The New Course in St. Andrews is not even close to being a new addition, having first opened for play in 1895. The design and layout of the New Course are very much Old Tom Morris, though he was ably assisted by Edinburgh civil engineer B. Hall Blyth who was appointed by the R&A, and his assistant, David Honeyman in the construction.
The New Course is a straightforward out and back eighteen with the 1st tee sitting alongside the 18th green. Much of the New Course runs closer to the sea than its more illustrious neighbor The Old Course, which at times gives it somewhat more of a links feel. The turf of the New Course is indistinguishable from that of the Old such is the attention to detail of the Links Trust in maintaining the original fescue. The topography of the New Course is very similar to the Old Course, with rolling, wide fairways giving way seamlessly to much narrower and challenging holes where wild gorse defines the boundaries of the holes. The subtle complexities of the Old Course are also replicated in the greens of the New, where a double green even exists shared between the 3rd and the 15th.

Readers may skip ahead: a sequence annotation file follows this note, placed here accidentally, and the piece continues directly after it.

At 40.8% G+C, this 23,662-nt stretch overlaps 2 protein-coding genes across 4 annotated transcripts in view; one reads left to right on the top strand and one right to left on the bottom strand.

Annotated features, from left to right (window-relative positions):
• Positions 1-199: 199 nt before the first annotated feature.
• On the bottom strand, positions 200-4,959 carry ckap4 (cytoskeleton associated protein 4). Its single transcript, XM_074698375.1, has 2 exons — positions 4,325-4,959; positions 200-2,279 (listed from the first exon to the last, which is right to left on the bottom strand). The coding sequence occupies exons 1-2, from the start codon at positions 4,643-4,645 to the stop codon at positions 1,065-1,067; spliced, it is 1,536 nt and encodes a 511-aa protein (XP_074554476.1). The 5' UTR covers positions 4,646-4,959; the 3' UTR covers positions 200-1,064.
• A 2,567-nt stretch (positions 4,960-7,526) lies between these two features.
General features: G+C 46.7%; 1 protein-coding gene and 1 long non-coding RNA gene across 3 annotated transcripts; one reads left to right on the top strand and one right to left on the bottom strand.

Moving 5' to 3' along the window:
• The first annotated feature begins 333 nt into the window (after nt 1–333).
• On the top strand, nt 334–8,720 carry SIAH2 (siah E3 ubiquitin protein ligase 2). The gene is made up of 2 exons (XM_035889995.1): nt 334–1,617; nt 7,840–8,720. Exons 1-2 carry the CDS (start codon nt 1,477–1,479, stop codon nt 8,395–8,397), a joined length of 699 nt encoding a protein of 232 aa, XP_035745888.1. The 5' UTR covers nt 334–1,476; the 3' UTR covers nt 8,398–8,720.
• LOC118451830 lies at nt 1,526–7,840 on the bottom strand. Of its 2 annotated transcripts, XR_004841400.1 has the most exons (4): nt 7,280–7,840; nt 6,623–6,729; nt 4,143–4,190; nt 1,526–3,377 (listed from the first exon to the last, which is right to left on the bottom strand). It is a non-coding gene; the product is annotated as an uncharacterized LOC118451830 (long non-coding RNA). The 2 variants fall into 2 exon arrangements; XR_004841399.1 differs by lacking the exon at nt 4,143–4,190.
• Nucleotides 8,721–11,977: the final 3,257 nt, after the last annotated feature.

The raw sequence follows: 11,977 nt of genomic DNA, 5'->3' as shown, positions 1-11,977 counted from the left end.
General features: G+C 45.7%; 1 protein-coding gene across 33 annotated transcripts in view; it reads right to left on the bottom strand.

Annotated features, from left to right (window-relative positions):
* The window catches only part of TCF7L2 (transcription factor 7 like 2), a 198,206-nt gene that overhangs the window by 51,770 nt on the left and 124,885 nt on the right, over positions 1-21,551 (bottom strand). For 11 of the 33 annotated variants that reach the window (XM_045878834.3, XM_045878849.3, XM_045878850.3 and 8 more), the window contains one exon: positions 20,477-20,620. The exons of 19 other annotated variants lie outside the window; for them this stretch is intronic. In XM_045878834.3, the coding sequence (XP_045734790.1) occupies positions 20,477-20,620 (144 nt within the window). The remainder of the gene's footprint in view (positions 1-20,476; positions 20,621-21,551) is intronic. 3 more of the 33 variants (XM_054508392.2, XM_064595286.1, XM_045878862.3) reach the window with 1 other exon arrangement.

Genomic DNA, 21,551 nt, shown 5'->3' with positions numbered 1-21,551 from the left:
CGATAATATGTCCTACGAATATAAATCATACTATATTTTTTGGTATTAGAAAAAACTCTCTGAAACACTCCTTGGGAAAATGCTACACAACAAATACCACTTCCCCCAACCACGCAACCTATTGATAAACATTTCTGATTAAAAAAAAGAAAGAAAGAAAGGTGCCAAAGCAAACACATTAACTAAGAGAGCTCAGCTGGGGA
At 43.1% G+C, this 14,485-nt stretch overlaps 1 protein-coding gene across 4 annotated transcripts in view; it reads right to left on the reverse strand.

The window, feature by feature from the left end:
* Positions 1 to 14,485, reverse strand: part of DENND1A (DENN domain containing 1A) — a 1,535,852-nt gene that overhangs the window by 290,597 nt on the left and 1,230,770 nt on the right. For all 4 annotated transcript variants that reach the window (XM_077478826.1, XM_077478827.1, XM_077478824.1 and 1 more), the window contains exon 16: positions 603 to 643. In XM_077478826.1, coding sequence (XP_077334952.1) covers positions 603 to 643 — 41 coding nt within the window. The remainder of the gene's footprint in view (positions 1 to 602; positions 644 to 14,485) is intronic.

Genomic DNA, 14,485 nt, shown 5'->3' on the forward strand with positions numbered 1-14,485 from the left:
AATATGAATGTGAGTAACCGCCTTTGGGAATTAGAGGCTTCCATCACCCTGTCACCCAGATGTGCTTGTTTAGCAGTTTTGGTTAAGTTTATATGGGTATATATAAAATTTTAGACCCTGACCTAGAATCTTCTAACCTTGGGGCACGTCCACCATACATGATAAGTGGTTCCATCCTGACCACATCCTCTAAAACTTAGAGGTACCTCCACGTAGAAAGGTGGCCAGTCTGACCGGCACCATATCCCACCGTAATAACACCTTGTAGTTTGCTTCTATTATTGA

The New Course has four solid par three holes that would not be out of place on any links golf course. In particular, the 225yard 9th and the 229yard 17th are very testing. The former has out of bounds down the left side, and its green sits in a depression with a ridge just short of the putting surface that deflects all but the best-struck shots. There are no bunkers to worry about on the 9th, but trouble is not hard to find. The 17th has all the appearance of a straightforward par three but is a very deceptive hole. The central fairway bunker, though not in play, is a useful marker line, with a shot sent over its left edge a decent line of attack. A particularly treacherous steep-faced bunker lies just to the right of the green and will catch any slightly wayward shots. Depending on the strength of the wind, this can play anything from a mid-iron to a driver!